Pandora’s Box Review

Hey! I exist! AND I finally finished a book! Stuff’s been crazy.

Nathan Marchand’s Pandora’s Box is a post-apocalyptic read which includes war, terrorism, zombies, grief, insanity, depression, the destruction of “paradise,” and learning to love and hope in spite of all. The main character, nameless for much of the book, takes on the world by becoming one of few females in the elite military, in a world where all evil has been contained in a certain area in the Middle East. She is barely out of training when a global terrorist calling himself the Overlord rallies the other “undesirables” in the evils quarantine and makes his attack on the world in the form of a virus called Fury, which turns humans into zombie-like creatures known as Morlocks. Fury destroys the narrator’s family, except for her father, a commanding officer in the same military elite she’s in, and her new lover Dante. Now the narrator must fight her thirst for revenge, as well as the Overlord. She is eventually hand-picked for Project: Pandora’s Box, which contains all secrets the UN doesn’t want the Overlord to get his hands on. When the Overlord attacks and kills everyone else in the base, it is up to the narrator to keep it on lockdown, and to defend it single-handed, with the help of her new and growing faith.

I had truly mixed feelings about this book. On the one hand, the technology and many of the ideas it contains are not only solid, but show a wild imagination. On the other hand, I often felt like the book was rushed, the characters did things that didn’t always make sense (to me, anyway, a character who’s trained to be a soldier wouldn’t totally destroy herself because of guilt over winning a few life-or-death fights), and there’s a lot of exposition (partially caused by the fact that most of the book is told in a diary). I sometimes felt insulted by how much was spelled out (example: at one point, the main character is being ogled, and actually says she was perturbed, which should just be assumed based on what the reader knows about her character at that point) but vice versa, sometimes things happened out of nowhere that I just couldn’t follow. The author also had some pet punctuation, like quotation marks, and pet phrases, like “two seconds,” but I feel like my annoyance with that was mainly caused by my being a grammar Nazi. At some points, I wished the author had taken the time to flesh out the world more thoroughly and SHOW me what was going on, rather than just saying it. I wasn’t fond of the religious ideas presented in the book, but that’s just because I’m not a very religious person.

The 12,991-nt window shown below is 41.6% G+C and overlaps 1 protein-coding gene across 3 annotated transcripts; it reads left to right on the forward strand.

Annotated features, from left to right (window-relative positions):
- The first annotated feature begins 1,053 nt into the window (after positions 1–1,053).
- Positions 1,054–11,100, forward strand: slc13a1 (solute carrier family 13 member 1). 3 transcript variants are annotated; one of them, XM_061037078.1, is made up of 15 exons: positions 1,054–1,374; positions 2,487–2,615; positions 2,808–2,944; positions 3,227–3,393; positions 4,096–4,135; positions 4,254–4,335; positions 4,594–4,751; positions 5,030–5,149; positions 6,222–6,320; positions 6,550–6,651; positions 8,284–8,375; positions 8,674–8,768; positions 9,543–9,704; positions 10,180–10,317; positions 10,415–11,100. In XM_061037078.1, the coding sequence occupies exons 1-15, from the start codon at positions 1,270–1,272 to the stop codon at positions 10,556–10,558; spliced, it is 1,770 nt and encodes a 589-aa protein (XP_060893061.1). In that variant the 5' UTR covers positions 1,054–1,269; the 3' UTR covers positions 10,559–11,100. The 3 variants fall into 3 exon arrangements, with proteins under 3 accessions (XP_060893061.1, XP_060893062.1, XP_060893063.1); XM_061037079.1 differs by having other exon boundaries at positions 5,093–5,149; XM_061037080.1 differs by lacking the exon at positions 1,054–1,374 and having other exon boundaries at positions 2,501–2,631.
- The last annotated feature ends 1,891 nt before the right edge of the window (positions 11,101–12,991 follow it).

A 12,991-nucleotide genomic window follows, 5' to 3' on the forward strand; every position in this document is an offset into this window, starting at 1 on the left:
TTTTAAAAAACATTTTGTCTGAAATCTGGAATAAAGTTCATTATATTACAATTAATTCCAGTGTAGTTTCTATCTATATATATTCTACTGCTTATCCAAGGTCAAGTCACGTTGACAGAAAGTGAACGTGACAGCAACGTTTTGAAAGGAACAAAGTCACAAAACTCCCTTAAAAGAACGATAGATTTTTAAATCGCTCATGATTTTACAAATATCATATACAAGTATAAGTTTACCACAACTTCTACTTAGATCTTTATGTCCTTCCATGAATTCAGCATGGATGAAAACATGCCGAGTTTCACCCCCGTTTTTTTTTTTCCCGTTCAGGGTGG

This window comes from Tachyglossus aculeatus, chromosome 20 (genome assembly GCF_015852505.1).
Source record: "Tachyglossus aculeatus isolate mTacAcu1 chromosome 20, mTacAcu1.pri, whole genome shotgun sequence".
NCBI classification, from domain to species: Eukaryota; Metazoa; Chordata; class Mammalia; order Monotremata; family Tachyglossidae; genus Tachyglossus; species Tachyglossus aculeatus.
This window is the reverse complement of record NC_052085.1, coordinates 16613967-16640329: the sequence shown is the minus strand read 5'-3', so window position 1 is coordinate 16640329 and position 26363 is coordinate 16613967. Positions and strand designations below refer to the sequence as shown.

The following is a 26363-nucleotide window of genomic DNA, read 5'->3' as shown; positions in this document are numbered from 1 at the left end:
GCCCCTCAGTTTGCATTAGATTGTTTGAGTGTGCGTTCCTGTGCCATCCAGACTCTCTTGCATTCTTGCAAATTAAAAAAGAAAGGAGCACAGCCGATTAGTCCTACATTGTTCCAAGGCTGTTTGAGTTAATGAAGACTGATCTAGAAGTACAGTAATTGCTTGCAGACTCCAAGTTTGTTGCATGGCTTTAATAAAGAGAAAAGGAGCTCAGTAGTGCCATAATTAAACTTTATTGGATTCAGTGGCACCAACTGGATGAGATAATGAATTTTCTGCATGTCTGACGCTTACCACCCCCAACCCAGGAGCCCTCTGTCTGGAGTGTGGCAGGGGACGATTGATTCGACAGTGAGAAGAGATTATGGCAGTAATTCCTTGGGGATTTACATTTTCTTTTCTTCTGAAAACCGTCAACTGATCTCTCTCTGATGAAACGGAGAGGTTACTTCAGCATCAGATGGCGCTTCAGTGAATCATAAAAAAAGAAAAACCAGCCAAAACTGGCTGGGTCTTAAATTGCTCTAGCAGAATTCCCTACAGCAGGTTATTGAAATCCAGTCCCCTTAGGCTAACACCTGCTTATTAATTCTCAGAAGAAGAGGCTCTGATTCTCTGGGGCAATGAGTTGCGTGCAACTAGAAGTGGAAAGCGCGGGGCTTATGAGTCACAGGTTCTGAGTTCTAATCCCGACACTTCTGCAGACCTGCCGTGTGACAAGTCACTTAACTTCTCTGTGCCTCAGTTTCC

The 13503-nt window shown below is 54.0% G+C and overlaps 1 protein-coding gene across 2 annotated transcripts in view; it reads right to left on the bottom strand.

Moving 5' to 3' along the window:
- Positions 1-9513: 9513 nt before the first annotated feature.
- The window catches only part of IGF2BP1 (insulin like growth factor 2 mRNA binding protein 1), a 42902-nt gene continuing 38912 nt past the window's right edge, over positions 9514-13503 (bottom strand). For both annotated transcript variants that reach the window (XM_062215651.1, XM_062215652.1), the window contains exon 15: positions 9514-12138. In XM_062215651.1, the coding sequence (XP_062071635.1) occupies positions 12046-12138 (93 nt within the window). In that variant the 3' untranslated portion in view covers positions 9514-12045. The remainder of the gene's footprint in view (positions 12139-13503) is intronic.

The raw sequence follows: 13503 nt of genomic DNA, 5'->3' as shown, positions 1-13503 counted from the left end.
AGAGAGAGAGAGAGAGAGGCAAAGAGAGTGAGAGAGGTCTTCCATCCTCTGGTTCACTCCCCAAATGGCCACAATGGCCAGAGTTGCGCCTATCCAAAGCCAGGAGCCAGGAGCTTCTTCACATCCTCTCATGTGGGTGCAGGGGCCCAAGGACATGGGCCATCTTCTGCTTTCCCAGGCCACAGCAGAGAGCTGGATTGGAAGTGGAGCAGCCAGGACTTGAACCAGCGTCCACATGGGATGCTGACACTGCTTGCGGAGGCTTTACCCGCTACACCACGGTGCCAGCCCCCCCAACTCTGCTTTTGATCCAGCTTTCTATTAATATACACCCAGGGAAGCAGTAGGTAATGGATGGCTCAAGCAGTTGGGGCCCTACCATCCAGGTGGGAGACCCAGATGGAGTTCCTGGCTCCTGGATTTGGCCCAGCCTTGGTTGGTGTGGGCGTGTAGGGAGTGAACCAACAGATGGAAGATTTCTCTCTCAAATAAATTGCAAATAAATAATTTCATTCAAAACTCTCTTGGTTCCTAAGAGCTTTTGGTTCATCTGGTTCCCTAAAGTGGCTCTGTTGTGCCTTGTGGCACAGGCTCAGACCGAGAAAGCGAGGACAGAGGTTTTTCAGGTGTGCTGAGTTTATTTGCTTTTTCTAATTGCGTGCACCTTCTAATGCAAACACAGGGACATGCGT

However, the ending was pretty darn good and definitely helped to wrap up some things I’d been puzzled about. Additionally, it helps if you actually pay attention to the dates in the journal; otherwise, some things won’t make sense. Overall, I guess that I wish he’d fleshed out the middle some more, but I definitely like the ideas presented in the book, and I was emotionally invested in the characters enough to squeal a bit at the end.

Leave a Reply

Your email address will not be published. Required fields are marked *